Global growth is decelerating. Policy-makers in developed economies are gearing up for yet more fiscal spending. While fiscal spending may support growth for a short time, and for longer if very carefully applied, it will not change the growth outlook fundamentally. This is because the main reason for slower growth lies elsewhere, namely in gross misallocation of capital on a global scale, explains Ashmore's Jan Dehn.
With the volume of negative-yielding developed market assets shooting past the USD15tn mark, inflation globally on the wane and downside risks for the Dollar rising, returns for EM fixed income investors are looking to be as strong as ever, argue Ashmore's Jan Dehn and Gustavo Medeiros.
Oct 31, 2019
Donald Trump’s willingness to replace long-term global political planning in favour of short-term political opportunism marks a departure from 70-odd years of US foreign policy. In a nutshell, after a long line of US presidents worked hard to build global political capital and the Trump Administration has now decided to spend it. What does this mean for investors and policy makers in other…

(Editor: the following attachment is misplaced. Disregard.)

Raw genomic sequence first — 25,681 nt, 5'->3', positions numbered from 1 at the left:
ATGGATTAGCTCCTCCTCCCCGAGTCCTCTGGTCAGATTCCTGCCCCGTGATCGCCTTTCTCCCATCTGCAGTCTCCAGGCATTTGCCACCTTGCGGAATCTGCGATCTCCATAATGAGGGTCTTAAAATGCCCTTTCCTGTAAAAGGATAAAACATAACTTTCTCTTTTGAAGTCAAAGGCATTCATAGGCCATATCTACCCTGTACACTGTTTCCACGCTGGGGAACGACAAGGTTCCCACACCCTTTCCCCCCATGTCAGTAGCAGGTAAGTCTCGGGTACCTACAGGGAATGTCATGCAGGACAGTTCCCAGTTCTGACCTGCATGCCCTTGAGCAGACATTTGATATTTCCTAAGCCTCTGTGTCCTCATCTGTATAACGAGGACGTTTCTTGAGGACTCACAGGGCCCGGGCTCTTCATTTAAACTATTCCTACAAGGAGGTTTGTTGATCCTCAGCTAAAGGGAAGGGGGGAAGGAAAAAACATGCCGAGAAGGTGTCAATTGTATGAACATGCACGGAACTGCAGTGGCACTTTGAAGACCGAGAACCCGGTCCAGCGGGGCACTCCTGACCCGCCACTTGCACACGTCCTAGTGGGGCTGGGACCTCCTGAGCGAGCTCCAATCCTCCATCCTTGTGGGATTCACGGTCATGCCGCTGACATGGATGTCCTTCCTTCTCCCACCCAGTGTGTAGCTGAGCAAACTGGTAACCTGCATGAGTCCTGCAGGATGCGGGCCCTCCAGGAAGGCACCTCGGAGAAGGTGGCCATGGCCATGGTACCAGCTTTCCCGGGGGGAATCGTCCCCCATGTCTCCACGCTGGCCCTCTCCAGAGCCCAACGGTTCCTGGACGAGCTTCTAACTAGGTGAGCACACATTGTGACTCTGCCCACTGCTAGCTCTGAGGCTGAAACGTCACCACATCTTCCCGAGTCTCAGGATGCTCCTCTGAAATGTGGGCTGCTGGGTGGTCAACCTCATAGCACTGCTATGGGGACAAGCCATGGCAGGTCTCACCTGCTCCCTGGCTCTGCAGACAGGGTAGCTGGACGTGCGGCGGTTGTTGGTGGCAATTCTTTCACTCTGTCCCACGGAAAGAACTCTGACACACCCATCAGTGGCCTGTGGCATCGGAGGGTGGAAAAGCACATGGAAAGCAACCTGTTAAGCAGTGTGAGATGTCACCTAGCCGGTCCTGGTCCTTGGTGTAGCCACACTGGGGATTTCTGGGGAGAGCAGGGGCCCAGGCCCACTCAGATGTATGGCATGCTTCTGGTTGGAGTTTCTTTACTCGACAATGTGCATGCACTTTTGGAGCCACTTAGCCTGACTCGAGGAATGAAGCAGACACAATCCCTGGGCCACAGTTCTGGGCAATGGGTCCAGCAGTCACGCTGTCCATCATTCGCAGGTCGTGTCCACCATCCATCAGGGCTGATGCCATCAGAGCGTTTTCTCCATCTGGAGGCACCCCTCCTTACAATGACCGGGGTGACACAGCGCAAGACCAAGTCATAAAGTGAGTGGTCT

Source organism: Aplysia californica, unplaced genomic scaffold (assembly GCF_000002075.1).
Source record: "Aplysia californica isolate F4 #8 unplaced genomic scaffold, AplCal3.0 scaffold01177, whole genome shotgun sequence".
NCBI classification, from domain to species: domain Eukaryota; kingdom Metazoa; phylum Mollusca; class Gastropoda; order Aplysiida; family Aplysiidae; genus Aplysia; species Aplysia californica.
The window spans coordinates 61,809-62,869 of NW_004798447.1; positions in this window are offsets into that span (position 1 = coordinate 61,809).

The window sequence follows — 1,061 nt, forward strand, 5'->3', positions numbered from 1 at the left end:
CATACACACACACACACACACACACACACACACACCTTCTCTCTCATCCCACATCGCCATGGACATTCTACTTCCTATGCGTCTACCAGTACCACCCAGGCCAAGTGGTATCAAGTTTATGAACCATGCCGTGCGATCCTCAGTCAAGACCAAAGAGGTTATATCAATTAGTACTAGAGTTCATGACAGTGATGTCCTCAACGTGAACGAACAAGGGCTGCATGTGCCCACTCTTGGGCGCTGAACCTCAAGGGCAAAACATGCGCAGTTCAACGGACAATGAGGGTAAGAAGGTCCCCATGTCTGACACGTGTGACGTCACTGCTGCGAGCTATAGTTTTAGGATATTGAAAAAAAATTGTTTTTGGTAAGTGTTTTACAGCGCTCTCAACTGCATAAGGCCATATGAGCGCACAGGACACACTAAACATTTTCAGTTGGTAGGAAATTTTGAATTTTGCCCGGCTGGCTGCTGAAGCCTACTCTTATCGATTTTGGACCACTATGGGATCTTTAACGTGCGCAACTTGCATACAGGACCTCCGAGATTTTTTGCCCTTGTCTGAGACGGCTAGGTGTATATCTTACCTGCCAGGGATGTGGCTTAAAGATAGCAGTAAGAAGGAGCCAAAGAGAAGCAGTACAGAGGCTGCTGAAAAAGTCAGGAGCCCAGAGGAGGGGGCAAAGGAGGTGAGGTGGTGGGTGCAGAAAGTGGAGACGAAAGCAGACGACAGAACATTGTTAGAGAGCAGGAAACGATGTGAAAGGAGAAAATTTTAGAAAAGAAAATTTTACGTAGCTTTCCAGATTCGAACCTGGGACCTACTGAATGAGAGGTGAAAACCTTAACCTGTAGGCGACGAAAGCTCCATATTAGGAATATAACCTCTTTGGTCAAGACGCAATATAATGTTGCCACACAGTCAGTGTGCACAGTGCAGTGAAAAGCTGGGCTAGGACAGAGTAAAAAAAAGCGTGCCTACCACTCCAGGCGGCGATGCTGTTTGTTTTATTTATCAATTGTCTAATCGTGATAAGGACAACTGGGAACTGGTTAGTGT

Jul 9, 2019
Ashmore's Global Head of Research Jan Dehn investigates the correlation between "headline risk" - both in traditional press and social media - and return on investment in emerging markets, concluding that, for all its faults, the media still serves an important function.
Jun 24, 2019
Having exhausted most monetary policy levers, fiscal stimulus appears to be the ultimate go-to solution for lack of growth in the developed world – but it is often very costly, and tends to stand in the way of deeper, much-needed structural reform. Ashmore's Jan Dehn looks at how this dilemma may be resolved.
Apr 30, 2019